Bill Stowe shoved water quality to the front burner in Iowa, and his critics boiled over.
Former Gov. Terry Branstad insisted Stowe and the Des Moines Water Works he ran had “declared war on rural Iowa” when the agency filed a lawsuit in 2015 against officials in three rural counties over nitrate pollution tainting the city’s water supply. The Iowa Farm Bureau hastily erected a well-financed facade known as the Iowa Partnership for Clean Water, enlisting some political heavyweights to counter the lawsuit’s demand that agriculture be held responsible for pollution. The Iowa Legislature even considered a bill that would have dismantled the water works, although its backers swore it had nothing to do with the lawsuit.
Most of all, what burned Stowe’s detractors was his easy eloquence, his remarkable ability to explain Iowa’s pressing water quality problems with hard facts, good humor and sharp clarity. When his critics came up against him in public forums, they were little match for Stowe as he fearlessly made his case.
“Iowa is in a water quality crisis, and agriculture is the prime contributor to the crisis,” Stowe told a panel in 2015 that included members of the Iowa Partnership for Clean Water. “If you don’t start from the point this is a crisis, you’re missing our point.”
We lost his strong, clear voice this past weekend, just a few weeks after Stowe announced he’d been diagnosed with an aggressive form of cancer. I knew Stowe only as a public servant and a fervent evangelist for taking immediate action to clean up Iowa’s dirty water. In those capacities alone, he was one of the most effective, articulate leaders I’ve seen in this state. He can’t be replaced.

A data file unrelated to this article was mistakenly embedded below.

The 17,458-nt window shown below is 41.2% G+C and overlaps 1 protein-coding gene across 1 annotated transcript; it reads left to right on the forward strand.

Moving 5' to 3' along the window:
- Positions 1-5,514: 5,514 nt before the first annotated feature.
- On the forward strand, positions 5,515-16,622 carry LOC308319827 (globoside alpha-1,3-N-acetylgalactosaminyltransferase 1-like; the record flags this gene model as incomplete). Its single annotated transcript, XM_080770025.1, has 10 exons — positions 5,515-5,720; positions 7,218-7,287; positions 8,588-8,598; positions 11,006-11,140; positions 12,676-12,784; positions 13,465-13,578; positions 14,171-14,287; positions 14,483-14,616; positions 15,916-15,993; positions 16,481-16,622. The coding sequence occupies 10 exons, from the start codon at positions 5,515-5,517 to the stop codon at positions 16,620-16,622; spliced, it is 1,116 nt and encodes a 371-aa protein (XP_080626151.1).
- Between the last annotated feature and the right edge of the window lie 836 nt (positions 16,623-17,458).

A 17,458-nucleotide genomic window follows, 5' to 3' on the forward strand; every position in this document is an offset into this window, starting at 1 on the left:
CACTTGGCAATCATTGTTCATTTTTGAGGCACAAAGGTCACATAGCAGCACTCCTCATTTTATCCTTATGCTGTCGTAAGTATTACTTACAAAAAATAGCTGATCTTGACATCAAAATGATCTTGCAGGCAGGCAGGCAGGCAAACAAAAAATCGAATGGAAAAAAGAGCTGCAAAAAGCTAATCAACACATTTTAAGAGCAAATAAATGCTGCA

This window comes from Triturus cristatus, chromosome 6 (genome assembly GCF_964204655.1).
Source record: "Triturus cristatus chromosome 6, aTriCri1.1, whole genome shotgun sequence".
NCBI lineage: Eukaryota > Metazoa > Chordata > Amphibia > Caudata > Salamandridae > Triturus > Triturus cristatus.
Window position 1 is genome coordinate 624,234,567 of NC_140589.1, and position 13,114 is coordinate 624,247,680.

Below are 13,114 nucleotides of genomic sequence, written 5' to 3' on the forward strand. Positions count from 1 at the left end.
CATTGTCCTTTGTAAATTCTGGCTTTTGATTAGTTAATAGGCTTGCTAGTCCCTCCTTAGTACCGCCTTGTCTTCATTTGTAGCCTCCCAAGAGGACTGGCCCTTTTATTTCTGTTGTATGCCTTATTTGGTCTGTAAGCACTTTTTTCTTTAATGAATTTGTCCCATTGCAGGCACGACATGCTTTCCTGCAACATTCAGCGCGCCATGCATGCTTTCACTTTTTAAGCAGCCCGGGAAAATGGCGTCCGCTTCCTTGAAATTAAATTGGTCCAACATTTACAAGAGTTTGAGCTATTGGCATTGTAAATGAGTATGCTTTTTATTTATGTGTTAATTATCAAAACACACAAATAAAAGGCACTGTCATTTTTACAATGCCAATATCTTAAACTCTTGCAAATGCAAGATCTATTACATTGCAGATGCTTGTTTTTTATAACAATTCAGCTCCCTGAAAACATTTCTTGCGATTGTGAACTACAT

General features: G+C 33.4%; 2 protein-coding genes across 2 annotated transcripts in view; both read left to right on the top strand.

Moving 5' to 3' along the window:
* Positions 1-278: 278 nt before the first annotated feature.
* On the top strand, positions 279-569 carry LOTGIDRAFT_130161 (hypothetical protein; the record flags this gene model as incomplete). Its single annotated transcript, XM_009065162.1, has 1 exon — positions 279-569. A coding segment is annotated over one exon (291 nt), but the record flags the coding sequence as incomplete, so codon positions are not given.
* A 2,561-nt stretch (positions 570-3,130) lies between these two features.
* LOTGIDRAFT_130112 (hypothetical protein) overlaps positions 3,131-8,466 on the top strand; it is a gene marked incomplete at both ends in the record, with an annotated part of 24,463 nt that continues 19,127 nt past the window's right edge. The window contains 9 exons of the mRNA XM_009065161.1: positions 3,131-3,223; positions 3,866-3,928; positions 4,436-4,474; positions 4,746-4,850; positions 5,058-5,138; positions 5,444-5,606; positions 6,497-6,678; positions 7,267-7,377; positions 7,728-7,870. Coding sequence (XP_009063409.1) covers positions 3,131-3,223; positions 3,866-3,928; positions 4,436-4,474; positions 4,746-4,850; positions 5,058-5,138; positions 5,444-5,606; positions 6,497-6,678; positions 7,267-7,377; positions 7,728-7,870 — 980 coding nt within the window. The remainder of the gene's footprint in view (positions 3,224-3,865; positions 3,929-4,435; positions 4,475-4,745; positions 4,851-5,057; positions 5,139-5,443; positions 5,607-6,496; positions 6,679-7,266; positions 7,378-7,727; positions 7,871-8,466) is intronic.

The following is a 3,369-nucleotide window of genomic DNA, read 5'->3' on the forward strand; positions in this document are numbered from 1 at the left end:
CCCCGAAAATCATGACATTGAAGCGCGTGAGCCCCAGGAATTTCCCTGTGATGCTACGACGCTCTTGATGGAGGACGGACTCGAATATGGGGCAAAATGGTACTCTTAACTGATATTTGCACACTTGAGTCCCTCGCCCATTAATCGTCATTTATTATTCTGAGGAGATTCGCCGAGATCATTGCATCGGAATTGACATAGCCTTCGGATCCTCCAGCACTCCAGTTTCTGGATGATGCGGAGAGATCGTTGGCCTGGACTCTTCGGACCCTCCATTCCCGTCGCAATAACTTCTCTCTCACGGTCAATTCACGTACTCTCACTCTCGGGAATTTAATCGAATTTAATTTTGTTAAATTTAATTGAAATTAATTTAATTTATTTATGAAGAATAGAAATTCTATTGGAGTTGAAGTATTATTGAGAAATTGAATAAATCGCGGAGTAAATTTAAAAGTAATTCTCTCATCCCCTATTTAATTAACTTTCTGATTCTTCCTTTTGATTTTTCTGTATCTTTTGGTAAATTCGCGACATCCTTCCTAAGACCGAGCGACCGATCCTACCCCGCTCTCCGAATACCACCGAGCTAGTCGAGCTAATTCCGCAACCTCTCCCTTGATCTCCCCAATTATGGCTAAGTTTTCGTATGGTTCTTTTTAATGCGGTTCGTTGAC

It’s true, the water works’ lawsuit ultimately failed. But the critical debate it sparked in Iowa lives on. The push to improve water quality in Iowa was once an issue on the fringes, a lopsided undercard bout between a few environmentalists and large agricultural interest groups. The lawsuit made water a main event at the Statehouse and elsewhere, due in no small part to Stowe’s ability to land punches.
“Iowans should be ashamed of surface water quality in this state,” Stowe told an Iowa CCI gathering in Iowa City in 2015, arguing that voluntary measures aren’t solving the problem.
“You and I can agree on fighting a fire. But we have to agree there is a fire,” Stowe said. “How do we come to the center there? I don’t know if we can.”
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Our state’s leaders should be ashamed they’ve done so little to address the issues Stowe raised.
A much-ballyhooed water quality bill approved last year made for a nice photo-op, but will do too little to dent a multibillion dollar problem. The Natural Resources and Outdoor Recreation Trust Fund created by voters in 2010 sits empty. We hear of individual farmers embracing conservation and success stories of a cleaned up watershed here or there, but volunteerism hasn’t really moved the needle.
“We, as Iowans, are beginning to believe everything is on a 100-year time frame,” Stowe said at the 2017 Iowa Ideas conference. “That is unacceptable.”
And as long as we agree it’s unacceptable, and use our votes and our own clear voices, Stowe’s fight isn’t over.
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